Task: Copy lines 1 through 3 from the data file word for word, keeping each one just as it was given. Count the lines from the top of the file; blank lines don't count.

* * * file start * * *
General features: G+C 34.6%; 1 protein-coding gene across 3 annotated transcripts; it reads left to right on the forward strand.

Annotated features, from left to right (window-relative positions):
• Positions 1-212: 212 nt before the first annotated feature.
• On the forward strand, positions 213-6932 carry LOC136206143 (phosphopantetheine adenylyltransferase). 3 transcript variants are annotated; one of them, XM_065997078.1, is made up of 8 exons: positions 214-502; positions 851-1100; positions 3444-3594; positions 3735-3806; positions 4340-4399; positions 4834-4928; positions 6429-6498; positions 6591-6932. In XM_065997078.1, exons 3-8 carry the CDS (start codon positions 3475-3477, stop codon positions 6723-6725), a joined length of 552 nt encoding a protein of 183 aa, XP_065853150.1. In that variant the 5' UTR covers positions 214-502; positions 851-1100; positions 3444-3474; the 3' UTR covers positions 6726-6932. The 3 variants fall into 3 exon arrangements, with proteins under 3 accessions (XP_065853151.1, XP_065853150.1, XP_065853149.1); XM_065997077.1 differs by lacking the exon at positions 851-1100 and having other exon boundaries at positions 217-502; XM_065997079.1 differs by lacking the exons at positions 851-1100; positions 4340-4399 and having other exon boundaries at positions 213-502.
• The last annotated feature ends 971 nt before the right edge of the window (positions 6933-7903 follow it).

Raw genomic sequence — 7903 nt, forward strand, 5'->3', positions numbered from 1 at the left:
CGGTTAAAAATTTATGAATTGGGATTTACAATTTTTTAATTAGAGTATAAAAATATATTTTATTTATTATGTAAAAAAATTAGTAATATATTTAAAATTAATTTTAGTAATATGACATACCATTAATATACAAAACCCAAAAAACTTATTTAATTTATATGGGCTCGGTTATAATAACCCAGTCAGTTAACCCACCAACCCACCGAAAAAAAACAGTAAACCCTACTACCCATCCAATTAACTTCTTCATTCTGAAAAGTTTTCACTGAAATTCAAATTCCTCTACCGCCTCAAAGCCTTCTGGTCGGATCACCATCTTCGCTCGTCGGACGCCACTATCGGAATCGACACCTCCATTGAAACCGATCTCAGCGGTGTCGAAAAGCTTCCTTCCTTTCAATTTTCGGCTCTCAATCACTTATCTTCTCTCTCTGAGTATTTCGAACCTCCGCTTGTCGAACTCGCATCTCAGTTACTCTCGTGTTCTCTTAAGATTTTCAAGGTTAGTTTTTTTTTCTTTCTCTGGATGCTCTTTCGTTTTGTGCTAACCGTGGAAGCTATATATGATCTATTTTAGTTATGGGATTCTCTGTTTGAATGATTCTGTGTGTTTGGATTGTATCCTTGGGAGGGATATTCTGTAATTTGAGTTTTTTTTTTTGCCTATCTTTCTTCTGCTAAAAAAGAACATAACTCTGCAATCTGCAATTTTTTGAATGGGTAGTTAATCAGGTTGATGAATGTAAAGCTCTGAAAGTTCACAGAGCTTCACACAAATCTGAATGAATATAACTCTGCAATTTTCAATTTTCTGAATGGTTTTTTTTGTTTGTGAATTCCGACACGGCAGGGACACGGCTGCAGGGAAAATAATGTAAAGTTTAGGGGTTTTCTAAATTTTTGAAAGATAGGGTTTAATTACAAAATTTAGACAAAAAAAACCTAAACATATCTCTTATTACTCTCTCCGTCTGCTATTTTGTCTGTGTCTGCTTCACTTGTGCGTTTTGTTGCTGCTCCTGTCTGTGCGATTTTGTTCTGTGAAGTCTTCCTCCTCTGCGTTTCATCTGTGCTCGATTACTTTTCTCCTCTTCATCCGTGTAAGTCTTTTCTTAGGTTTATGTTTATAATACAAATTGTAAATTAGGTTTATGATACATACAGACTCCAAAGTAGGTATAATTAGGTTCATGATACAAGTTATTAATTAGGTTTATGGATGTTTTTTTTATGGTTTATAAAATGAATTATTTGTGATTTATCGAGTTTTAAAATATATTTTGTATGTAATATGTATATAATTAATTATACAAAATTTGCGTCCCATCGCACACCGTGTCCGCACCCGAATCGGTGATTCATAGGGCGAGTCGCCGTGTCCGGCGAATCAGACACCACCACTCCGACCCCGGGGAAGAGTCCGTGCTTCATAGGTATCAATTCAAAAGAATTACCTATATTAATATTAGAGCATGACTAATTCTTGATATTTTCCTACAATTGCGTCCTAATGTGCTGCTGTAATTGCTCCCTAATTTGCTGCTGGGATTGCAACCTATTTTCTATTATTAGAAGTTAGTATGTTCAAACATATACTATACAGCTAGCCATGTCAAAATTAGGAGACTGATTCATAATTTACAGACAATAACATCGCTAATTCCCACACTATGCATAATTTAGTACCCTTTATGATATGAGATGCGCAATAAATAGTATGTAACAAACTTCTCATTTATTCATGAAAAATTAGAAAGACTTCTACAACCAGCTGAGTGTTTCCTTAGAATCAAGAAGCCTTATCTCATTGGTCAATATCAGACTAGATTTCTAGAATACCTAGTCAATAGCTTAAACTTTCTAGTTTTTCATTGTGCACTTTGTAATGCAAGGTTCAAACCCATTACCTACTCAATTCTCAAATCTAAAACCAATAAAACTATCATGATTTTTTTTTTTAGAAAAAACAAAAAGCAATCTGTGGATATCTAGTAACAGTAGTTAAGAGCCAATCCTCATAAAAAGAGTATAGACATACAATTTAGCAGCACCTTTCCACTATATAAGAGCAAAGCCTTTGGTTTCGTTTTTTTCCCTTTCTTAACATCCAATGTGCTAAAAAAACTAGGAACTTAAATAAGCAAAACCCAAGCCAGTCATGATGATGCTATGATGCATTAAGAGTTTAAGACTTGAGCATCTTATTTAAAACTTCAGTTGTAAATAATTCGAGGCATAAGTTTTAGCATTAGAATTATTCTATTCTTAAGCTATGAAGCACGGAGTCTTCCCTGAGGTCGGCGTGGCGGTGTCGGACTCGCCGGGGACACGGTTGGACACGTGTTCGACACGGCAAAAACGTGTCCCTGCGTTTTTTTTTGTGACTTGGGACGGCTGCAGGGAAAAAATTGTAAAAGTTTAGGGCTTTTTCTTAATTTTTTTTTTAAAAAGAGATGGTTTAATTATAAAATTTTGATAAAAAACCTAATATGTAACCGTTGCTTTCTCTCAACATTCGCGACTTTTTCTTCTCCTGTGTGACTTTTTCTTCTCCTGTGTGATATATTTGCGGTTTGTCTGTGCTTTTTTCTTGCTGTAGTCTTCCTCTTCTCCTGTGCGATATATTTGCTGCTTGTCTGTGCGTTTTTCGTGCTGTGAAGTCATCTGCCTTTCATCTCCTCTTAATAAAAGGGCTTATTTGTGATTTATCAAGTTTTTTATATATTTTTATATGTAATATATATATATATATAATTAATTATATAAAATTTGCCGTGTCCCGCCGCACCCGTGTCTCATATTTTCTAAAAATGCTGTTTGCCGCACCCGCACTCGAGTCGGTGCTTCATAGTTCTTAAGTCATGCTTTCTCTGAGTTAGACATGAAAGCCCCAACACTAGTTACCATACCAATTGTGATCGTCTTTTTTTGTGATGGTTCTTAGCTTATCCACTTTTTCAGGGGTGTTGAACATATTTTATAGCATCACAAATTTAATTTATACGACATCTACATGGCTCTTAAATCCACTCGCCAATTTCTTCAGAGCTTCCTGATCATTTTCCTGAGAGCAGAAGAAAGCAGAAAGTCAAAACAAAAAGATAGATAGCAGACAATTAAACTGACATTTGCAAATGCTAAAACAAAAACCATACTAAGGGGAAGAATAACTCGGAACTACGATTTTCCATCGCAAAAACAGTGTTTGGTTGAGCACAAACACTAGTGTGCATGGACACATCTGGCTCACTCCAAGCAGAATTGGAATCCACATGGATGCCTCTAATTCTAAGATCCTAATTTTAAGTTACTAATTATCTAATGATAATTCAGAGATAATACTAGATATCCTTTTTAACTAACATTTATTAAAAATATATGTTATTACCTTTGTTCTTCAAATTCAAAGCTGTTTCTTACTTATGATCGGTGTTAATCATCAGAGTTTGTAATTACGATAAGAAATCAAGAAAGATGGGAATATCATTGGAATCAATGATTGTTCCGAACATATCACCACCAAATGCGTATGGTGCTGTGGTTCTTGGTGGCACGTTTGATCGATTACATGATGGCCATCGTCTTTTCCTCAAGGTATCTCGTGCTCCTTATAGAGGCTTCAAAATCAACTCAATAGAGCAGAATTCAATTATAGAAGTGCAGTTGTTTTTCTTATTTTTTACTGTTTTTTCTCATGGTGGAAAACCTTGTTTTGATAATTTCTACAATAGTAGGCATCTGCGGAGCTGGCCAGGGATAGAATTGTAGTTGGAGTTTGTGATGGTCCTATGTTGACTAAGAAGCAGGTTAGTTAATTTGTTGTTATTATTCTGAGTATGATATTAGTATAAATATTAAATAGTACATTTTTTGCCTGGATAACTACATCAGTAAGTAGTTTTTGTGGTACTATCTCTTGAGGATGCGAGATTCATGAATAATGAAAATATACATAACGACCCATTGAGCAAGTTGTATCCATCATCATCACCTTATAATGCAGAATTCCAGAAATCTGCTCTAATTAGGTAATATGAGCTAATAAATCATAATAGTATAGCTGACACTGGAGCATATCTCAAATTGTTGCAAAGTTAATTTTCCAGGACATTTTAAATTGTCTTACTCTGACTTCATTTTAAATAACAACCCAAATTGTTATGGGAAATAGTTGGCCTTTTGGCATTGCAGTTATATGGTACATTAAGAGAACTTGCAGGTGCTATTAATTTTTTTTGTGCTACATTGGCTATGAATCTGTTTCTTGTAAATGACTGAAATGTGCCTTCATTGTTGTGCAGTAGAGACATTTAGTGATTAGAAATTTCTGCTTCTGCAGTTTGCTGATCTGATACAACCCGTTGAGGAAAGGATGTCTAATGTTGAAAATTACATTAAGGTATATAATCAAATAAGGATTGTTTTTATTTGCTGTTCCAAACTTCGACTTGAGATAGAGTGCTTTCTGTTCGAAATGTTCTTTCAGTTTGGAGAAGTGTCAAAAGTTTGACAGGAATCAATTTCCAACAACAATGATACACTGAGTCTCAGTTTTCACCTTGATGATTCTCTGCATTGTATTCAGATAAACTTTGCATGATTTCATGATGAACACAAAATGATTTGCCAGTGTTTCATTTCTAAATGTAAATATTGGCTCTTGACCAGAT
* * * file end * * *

General features: G+C 34.6%; 1 protein-coding gene across 3 annotated transcripts; it reads left to right on the forward strand.

Annotated features, from left to right (window-relative positions):
• Positions 1-212: 212 nt before the first annotated feature.